Zimmerman to Trayvon's parents: 'I'm sorry' Preview of Hannity's exclusive interview
"I would tell them that again, I'm sorry. My wife and I don't have any children," Zimmerman told Hannity. "I love my children even though they aren't born yet, and I am sorry that they buried their child. I can't imagine what it must feel like, and I pray for them daily."
It is the first public interview Zimmerman has given since the deadly confrontation with Martin on Feb. 26, 2012. Zimmerman reportedly agreed to the interview because his attorney says he hopes it will result in donations to his client's defense fund.
Zimmerman appeared alongside attorney Mark O'Mara wearing a gray suit and buttoned blue shirt. He appeared nervous at times, with sweat forming on his upper lip during the interview.
"I hope it's the most difficult thing I'll go through in my life," Zimmerman said of the confrontation.
Several new details about the incident emerged during the interview.
Early on, Hannity asked Zimmerman if he carried the gun used in the shooting with him at all times. "I carried it at all times, except when I went to work," Zimmerman said.
Yet, in a surprising revelation, Zimmerman claimed to have never heard of Florida's controversial "stand your ground" law that has been at the center of the case.
Zimmerman also strongly denied referring to Martin with a racial slur during his 911 call to police. When Hannity asked if Zimmerman remembers what he said, Zimmerman nodded and smirked. "Punks," he said. "I can tell you that when the police played it for me at the station, it was clear as day."
Later in the interview, Zimmerman gave a detailed account of the physical confrontation with Martin that led up to the shooting. Zimmerman said that Martin punched him in the nose as Zimmerman reached for his phone.
"He started bashing my head into the concrete sidewalk. As soon as he broke my nose, I started yelling for help. I was disoriented," Zimmerman said, saying Martin punched him more than a dozen times.
"I didn't know what would happen at that point," Zimmerman continued. "I would try and sit up and push myself down. Whenever I would sit up he would take the opportunity to slam my head down and punch me in the nose."
When Hannity asked if Zimmerman was talking to him during the confrontation, Zimmerman said yes and said Martin verbally threatened to kill him.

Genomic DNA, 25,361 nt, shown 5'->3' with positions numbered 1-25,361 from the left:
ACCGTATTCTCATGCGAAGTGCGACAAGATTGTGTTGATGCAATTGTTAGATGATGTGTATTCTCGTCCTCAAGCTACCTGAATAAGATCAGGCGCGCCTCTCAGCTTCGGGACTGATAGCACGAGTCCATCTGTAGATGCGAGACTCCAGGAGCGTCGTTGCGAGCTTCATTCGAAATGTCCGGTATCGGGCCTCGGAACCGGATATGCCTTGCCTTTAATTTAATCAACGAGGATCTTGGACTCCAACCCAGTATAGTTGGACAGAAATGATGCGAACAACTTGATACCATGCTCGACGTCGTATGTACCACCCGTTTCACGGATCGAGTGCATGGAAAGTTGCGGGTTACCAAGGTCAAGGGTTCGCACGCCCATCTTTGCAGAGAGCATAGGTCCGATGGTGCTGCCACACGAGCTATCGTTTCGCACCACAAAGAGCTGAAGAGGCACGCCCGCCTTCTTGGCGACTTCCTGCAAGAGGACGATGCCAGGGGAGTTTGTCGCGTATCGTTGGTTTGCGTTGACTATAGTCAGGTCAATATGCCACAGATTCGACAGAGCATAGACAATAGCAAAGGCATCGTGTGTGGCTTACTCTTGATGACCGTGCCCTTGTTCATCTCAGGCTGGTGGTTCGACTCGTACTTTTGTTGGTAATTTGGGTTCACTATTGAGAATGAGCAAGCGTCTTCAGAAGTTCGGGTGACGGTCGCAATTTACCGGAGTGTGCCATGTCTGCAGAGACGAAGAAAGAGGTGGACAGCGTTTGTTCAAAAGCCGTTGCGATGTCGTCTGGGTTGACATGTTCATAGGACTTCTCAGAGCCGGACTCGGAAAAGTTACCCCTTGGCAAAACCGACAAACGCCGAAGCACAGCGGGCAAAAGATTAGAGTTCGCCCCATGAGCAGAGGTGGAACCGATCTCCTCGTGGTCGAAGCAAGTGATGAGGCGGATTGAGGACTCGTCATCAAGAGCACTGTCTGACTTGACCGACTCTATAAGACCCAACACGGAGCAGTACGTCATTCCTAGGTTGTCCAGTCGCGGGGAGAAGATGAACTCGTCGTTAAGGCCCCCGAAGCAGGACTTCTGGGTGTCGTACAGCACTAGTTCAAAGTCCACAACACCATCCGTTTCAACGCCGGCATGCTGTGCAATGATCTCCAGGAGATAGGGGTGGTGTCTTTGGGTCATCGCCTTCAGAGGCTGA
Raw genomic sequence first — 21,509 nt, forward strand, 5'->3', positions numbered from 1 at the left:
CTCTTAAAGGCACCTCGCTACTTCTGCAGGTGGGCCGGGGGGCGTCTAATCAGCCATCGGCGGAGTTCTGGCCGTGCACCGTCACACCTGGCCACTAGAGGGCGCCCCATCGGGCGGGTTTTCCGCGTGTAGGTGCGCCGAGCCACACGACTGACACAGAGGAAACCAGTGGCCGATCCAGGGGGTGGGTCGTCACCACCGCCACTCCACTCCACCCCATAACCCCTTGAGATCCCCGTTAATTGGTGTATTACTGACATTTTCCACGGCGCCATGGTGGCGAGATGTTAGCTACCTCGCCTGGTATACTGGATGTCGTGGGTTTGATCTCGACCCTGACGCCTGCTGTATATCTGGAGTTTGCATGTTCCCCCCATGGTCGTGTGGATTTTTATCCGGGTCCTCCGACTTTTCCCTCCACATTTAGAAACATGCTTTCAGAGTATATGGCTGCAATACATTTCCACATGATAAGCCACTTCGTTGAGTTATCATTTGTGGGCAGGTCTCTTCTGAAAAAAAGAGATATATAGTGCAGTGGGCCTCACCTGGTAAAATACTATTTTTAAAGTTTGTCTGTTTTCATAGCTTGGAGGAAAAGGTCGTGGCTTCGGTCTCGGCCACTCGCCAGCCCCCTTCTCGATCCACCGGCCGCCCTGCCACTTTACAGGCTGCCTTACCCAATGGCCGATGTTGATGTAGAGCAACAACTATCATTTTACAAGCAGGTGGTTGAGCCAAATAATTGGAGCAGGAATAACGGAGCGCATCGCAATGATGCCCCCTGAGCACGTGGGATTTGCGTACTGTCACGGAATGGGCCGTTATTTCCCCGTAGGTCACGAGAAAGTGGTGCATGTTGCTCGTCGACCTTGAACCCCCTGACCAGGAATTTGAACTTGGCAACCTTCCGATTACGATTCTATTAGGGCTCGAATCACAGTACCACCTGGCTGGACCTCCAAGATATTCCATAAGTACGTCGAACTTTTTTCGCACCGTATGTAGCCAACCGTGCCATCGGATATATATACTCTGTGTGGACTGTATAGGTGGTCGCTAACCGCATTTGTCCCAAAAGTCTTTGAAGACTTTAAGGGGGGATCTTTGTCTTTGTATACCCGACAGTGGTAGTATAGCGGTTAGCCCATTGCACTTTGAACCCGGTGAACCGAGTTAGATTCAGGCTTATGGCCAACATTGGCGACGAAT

"[He was] cursing and telling me to shut up and telling me he was going to kill me," Zimmerman said.
"After we were on the ground, I shimmied with him on top of me," Zimmerman said. "After he couldn't hit my head on the ground anymore, he tried to suffocate me."
"He said, 'You're going to die tonight.' He took one hand off and I felt it going down my side toward my holster," Zimmerman said.
"At that point, I realized that it wasn't my gun, it wasn't his gun, it was the gun," he said.
However, Zimmerman claims that he initially thought he missed Martin after drawing his gun and firing. When asked what he most wants the public to know in the aftermath of the shooting, Zimmerman said, "I'm not a racist and I'm not a murderer."
When asked for Martin's reaction, Zimmerman said at first he didn't realize Martin had been shot. "He said something to the effect of, 'You got it, you got me.'"
When asked if he would do anything differently in hindsight, Zimmerman said no. "I feel that it was all God's plan and for me to second-guess or judge it … " he said, trailing off.
Zimmerman told Hannity that he fears for his life and said that media critics including filmmaker Spike Lee and MSNBC host Al Sharpton owe him an apology.
"I can't guess to what their motives were. I would just ask for an apology," Zimmerman said. "If I did something that was wrong, I would apologize."
But by the end of the Fox interview, it was Zimmerman who turned to the camera and asked for forgiveness.
"I do wish that there was something, anything, I could have done that wouldn't have put me in a position where I had to take his life.
"I want to tell everyone, my wife, my family, my parents, my grandmother, the Martins, the city of Sanford and America, that I'm sorry that this happened," he said, staring straight into the camera lens. "I hate to think that because of this incident, because of my actions, its polarized and divided America. And I'm truly sorry."
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